If I told you that I could get into your rail facility, would you believe me? Now, that claim may seem a bit brash on my part and a bit extreme, but I think my EOD training in the military would serve me well. After all, to defeat an enemy or any criminal, you must think like one. But that’s not what I want to talk about. Like the SimpliSafe commercial, I want to tell you what will keep you, your facility, and your hazardous materials safe.
So, how would you secure your hazardous materials or valuable goods from criminals? This is not an easy task and you have to rely upon a myriad of partners to ensure your security plan does what you want it to. Does it? Do you really know what you want your security plan to do? Did you know that every security plan needs to be site-specific? Take a look at the following!
Think about the time taken by the artist! Think of the value of the motor vehicles contained inside this railroad automobile carrier. There is no question this is a breach of security. How would you defeat this breach of security? Could you?
Let’s think of this in terms of the federal regulations and whether they apply here. The only issue is that one of the required markings, the car number, is not completely visible but otherwise, the answer, of course, is no, the artwork is not a violation of any regulation. Security for the valuable merchandise contained within is a commercial problem and not a regulatory one. Do you still want the artist to have access? NO, but HM-232, the security regulations under DOT published in 2003, never considered the value of the goods in a railcar. The regulations only apply to hazardous materials and only certain ones; usually those that can be weaponized, causing harm to an unsuspecting population.
You may already know that the security regulations are found in 49 CFR §172.800
(Click http://bit.ly/ECFRSecurity). These regulations apply to any mode of transportation since all can transport hazardous materials in commerce but our focus here is on rail. Before I continue though, let me say that the railroads do an outstanding job of apprehending criminals every day of the year. The task is overwhelming though as there are thousands of miles of railroad and acres of property to be patrolled by railroad police. Some of the smaller railroads though, simply don’t have the resources to hire security.
Whether police are on the payroll or not however, they simply cannot be everywhere, and it only takes one nefarious person to bide their time and find the weaknesses.
So, do you have to hire a person to ride on the operating platform of every tank car to get it there safely? Of course not, but there are some simple steps that will make sure that you know when your hazmat car has been tampered with or product has been removed or potentially adulterated.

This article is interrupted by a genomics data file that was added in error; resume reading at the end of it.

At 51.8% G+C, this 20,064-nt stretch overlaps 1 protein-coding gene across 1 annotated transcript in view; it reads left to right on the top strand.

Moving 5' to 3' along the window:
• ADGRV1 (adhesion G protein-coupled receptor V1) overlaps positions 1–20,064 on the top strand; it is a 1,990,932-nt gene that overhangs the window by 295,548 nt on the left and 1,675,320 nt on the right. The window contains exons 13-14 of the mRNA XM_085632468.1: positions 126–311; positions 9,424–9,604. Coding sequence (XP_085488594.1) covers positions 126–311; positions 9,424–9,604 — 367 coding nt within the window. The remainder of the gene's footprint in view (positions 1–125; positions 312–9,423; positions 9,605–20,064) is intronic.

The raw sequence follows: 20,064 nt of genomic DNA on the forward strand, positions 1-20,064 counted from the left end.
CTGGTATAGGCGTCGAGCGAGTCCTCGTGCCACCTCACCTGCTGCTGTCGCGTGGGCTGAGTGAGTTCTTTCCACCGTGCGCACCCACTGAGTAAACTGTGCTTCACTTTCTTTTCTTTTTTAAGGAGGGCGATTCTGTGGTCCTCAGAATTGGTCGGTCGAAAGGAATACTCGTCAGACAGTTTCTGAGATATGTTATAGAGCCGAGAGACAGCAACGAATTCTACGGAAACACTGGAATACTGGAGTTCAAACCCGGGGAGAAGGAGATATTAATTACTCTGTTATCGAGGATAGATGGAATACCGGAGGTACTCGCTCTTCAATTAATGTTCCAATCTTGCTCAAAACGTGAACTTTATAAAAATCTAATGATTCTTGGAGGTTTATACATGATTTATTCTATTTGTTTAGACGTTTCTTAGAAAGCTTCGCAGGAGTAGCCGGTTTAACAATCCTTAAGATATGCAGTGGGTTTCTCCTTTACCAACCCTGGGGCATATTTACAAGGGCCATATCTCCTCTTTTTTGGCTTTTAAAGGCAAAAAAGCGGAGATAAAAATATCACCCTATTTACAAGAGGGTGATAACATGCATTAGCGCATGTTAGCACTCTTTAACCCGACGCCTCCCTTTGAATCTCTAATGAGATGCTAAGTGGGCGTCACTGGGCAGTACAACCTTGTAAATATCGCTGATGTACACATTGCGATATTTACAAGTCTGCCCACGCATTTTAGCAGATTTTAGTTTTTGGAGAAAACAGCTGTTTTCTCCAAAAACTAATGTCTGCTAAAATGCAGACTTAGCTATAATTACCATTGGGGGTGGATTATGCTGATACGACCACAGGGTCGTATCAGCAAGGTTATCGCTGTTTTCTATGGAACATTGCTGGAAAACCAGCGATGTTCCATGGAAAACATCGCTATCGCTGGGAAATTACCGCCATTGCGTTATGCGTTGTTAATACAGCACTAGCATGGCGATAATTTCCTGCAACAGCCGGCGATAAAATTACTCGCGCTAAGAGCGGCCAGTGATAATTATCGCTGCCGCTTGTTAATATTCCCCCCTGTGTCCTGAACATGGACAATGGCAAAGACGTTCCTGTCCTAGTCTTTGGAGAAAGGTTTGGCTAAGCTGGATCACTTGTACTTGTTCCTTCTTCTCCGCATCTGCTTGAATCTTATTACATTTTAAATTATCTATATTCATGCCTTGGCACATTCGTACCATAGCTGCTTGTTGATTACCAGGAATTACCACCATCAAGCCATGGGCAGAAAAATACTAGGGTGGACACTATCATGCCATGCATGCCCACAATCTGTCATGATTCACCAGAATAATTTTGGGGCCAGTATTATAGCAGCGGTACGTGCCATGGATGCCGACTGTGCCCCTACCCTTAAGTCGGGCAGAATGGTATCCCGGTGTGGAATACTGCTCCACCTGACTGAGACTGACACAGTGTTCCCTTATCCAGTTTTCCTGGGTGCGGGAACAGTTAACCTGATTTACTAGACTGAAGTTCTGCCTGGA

To ensure your product is safe, consider the following steps.
First, if you are served by a regional or short line railroad carrier, make certain that they have a security plan that complements yours and they have addressed the issues important to you. They might not give you a copy of their plan but make your concerns clear, especially if there is an indication that your cars may have been occupied or defaced. Graffiti or shotgun shells during deer season, drug paraphernalia are giveaways that you have a security issue.
Second, though the regulations do not require car seals, use them on your manway cover, protective housing cover and bottom outlet. To me, it doesn’t make a difference what material they are made from – plastic, wire or steel will do, as long as you know they were broken.
Finally, and this is the biggest issue I have with seals – MAKE ABSOLUTELY CERTAIN WHEN YOUR SEAL IS APPLIED THE ONLY WAY TO REMOVE IT IS TO BREAK IT! You would be surprised at how many times I am able during an audit, to get into a protective housing cover without breaking a seal, even the expensive wire seals.
By the way, if you need seals of any type, visit the STARS Store at:
Enjoy the following photos of what not to do when sealing a rail car and remember, we are your hazardous materials specialists in all modes of transportation, Contact STARS today to see what we can do for you – Joe Connelly
DOT 111A Tank Car – Class 3 (Flammable Liquid) Service
In demonstrating to our client that their seals were not properly applied, rendering them ineffective, we were able to flatten their plastic seal which had been applied to the keeper on the protective housing securement pin, and remove the pin entirely without damaging the plastic seal. We then reinserted the protective housing pin in the opposite direction, again without damaging or breaking it. There would be no evidence that this protective housing had been opened or the product tampered with because the seal was improperly applied.
Please note: these are our client’s cars and we were hired to inspect them. Our client was provided these photos along with training on how to apply the seal to achieve the level of security they expected.
The same basic procedure was also used to remove seals from pressure cars containing Flammable Gas (2.1) in these photos. We were able to remove the seal completely without damaging it, which then allows access into all valves, fittings, and closures. It does not matter if those seals are wire or plastic, as you will see in the following images. What matters is how they are used.
Please note: This procedure was done while the responsible parties were available to observe for training purposes.